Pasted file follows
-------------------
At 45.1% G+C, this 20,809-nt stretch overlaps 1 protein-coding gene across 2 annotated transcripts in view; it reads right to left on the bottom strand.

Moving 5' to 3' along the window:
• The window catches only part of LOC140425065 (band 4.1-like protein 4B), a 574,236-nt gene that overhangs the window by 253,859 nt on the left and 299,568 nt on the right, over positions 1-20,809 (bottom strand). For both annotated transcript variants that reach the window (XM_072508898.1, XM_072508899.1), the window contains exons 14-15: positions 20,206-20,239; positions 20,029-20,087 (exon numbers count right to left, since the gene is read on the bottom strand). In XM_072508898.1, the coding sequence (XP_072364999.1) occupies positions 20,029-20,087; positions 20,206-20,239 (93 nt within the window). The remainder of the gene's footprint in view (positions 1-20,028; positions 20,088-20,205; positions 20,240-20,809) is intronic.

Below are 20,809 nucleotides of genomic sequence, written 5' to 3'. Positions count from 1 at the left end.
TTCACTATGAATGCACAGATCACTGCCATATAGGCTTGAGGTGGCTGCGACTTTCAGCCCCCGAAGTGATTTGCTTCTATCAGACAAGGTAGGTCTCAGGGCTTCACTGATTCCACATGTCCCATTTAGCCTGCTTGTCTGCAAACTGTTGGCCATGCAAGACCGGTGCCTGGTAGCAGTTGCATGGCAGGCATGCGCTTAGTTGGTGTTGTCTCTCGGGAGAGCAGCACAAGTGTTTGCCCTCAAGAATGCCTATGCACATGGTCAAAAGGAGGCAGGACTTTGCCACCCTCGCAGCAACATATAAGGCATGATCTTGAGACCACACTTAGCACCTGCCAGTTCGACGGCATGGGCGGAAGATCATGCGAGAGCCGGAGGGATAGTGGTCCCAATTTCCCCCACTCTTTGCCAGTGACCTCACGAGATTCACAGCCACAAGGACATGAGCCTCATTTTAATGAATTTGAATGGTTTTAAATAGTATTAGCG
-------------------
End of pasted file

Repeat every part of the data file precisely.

At 45.1% G+C, this 20,809-nt stretch overlaps 1 protein-coding gene across 2 annotated transcripts in view; it reads right to left on the bottom strand.

Moving 5' to 3' along the window:
• The window catches only part of LOC140425065 (band 4.1-like protein 4B), a 574,236-nt gene that overhangs the window by 253,859 nt on the left and 299,568 nt on the right, over positions 1-20,809 (bottom strand). For both annotated transcript variants that reach the window (XM_072508898.1, XM_072508899.1), the window contains exons 14-15: positions 20,206-20,239; positions 20,029-20,087 (exon numbers count right to left, since the gene is read on the bottom strand). In XM_072508898.1, the coding sequence (XP_072364999.1) occupies positions 20,029-20,087; positions 20,206-20,239 (93 nt within the window). The remainder of the gene's footprint in view (positions 1-20,028; positions 20,088-20,205; positions 20,240-20,809) is intronic.

Below are 20,809 nucleotides of genomic sequence, written 5' to 3'. Positions count from 1 at the left end.
TTCACTATGAATGCACAGATCACTGCCATATAGGCTTGAGGTGGCTGCGACTTTCAGCCCCCGAAGTGATTTGCTTCTATCAGACAAGGTAGGTCTCAGGGCTTCACTGATTCCACATGTCCCATTTAGCCTGCTTGTCTGCAAACTGTTGGCCATGCAAGACCGGTGCCTGGTAGCAGTTGCATGGCAGGCATGCGCTTAGTTGGTGTTGTCTCTCGGGAGAGCAGCACAAGTGTTTGCCCTCAAGAATGCCTATGCACATGGTCAAAAGGAGGCAGGACTTTGCCACCCTCGCAGCAACATATAAGGCATGATCTTGAGACCACACTTAGCACCTGCCAGTTCGACGGCATGGGCGGAAGATCATGCGAGAGCCGGAGGGATAGTGGTCCCAATTTCCCCCACTCTTTGCCAGTGACCTCACGAGATTCACAGCCACAAGGACATGAGCCTCATTTTAATGAATTTGAATGGTTTTAAATAGTATTAGCG